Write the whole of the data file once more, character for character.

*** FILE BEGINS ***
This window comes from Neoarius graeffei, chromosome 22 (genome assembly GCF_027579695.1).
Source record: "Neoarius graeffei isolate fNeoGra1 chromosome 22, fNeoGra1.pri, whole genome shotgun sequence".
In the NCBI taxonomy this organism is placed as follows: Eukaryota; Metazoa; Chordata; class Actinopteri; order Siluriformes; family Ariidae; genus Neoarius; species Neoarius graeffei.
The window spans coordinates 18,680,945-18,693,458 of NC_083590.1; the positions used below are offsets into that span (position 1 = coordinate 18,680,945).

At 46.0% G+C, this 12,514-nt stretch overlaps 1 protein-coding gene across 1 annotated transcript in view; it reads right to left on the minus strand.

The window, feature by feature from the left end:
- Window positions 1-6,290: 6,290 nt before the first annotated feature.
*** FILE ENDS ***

This window comes from Neoarius graeffei, chromosome 22 (genome assembly GCF_027579695.1).
Source record: "Neoarius graeffei isolate fNeoGra1 chromosome 22, fNeoGra1.pri, whole genome shotgun sequence".
In the NCBI taxonomy this organism is placed as follows: Eukaryota; Metazoa; Chordata; class Actinopteri; order Siluriformes; family Ariidae; genus Neoarius; species Neoarius graeffei.
The window spans coordinates 18,680,945-18,693,458 of NC_083590.1; the positions used below are offsets into that span (position 1 = coordinate 18,680,945).

At 46.0% G+C, this 12,514-nt stretch overlaps 1 protein-coding gene across 1 annotated transcript in view; it reads right to left on the minus strand.

The window, feature by feature from the left end:
- Window positions 1-6,290: 6,290 nt before the first annotated feature.